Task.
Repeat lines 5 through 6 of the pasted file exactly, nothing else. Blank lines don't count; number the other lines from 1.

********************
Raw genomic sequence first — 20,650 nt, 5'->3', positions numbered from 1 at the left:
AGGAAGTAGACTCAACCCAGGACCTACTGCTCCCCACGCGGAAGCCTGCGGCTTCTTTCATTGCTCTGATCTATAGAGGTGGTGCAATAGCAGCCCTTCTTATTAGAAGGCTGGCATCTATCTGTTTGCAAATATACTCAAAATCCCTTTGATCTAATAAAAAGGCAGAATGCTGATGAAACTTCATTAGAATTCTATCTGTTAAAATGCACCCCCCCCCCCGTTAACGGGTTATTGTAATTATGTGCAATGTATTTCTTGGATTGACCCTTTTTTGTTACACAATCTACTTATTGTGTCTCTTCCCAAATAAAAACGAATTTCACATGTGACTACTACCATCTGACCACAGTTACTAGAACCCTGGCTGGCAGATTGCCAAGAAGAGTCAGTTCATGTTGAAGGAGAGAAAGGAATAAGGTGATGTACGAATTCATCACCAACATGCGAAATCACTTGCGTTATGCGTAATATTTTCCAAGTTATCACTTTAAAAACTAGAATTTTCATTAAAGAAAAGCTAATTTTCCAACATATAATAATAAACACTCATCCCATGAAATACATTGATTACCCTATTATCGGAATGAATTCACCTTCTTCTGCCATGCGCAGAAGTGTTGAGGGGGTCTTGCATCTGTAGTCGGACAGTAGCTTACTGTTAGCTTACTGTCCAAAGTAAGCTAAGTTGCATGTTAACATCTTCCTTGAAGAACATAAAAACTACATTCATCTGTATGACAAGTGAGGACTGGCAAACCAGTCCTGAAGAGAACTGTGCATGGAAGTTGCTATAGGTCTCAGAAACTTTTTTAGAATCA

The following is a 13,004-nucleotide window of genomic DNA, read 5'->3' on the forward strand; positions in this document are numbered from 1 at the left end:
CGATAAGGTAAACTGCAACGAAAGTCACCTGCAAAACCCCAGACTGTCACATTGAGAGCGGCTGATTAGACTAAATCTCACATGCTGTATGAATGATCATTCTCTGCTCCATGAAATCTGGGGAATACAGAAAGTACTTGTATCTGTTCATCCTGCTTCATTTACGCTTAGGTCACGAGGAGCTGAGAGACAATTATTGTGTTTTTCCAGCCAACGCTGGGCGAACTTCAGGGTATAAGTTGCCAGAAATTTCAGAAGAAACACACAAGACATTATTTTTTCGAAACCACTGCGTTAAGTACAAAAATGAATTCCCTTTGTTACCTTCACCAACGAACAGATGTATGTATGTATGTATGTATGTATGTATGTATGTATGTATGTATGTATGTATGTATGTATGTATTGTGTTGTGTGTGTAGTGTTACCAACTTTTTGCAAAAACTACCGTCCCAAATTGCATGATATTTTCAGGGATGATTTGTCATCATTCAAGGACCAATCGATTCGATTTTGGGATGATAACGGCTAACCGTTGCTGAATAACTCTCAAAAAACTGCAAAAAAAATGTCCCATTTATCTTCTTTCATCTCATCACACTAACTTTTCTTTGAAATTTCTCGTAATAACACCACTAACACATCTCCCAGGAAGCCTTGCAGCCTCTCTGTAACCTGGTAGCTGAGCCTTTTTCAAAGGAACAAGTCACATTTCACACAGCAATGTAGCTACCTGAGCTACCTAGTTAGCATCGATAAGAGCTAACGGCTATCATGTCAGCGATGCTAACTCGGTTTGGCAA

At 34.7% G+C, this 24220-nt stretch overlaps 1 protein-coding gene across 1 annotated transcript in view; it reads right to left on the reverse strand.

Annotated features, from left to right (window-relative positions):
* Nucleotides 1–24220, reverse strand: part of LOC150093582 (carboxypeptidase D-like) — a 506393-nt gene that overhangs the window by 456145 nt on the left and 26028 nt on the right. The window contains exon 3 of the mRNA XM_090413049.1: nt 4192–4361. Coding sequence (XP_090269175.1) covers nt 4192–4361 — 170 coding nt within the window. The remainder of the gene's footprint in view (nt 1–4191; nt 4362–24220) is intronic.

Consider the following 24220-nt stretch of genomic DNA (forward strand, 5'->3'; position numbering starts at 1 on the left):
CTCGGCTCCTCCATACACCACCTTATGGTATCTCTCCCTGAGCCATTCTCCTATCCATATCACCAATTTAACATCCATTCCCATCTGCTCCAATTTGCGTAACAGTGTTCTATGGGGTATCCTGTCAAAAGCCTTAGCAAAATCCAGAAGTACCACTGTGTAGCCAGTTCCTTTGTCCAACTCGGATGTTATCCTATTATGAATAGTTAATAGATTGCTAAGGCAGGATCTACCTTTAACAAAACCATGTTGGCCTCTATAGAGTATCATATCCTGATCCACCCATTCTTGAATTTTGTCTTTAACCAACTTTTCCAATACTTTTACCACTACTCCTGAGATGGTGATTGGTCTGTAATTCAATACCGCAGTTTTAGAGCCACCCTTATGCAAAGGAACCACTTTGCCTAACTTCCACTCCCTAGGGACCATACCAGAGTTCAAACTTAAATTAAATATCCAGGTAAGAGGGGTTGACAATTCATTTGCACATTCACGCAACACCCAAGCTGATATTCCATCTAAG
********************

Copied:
At 34.7% G+C, this 24220-nt stretch overlaps 1 protein-coding gene across 1 annotated transcript in view; it reads right to left on the reverse strand.

Annotated features, from left to right (window-relative positions):